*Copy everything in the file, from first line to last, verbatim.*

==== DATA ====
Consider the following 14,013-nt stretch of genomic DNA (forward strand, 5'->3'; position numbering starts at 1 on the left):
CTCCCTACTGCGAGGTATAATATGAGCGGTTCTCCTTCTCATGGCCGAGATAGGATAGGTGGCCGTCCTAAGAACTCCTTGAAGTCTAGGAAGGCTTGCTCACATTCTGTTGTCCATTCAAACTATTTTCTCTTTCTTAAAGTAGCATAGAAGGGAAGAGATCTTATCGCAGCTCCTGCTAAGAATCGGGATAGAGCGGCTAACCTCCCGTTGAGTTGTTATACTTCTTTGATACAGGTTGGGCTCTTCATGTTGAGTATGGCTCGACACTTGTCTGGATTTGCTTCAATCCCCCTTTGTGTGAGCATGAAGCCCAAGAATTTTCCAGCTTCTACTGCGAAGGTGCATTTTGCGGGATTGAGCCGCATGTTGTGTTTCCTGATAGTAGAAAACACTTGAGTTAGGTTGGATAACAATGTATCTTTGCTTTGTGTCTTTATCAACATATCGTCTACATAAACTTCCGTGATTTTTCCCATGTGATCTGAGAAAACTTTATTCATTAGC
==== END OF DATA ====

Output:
Consider the following 14,013-nt stretch of genomic DNA (forward strand, 5'->3'; position numbering starts at 1 on the left):
CTCCCTACTGCGAGGTATAATATGAGCGGTTCTCCTTCTCATGGCCGAGATAGGATAGGTGGCCGTCCTAAGAACTCCTTGAAGTCTAGGAAGGCTTGCTCACATTCTGTTGTCCATTCAAACTATTTTCTCTTTCTTAAAGTAGCATAGAAGGGAAGAGATCTTATCGCAGCTCCTGCTAAGAATCGGGATAGAGCGGCTAACCTCCCGTTGAGTTGTTATACTTCTTTGATACAGGTTGGGCTCTTCATGTTGAGTATGGCTCGACACTTGTCTGGATTTGCTTCAATCCCCCTTTGTGTGAGCATGAAGCCCAAGAATTTTCCAGCTTCTACTGCGAAGGTGCATTTTGCGGGATTGAGCCGCATGTTGTGTTTCCTGATAGTAGAAAACACTTGAGTTAGGTTGGATAACAATGTATCTTTGCTTTGTGTCTTTATCAACATATCGTCTACATAAACTTCCGTGATTTTTCCCATGTGATCTGAGAAAACTTTATTCATTAGC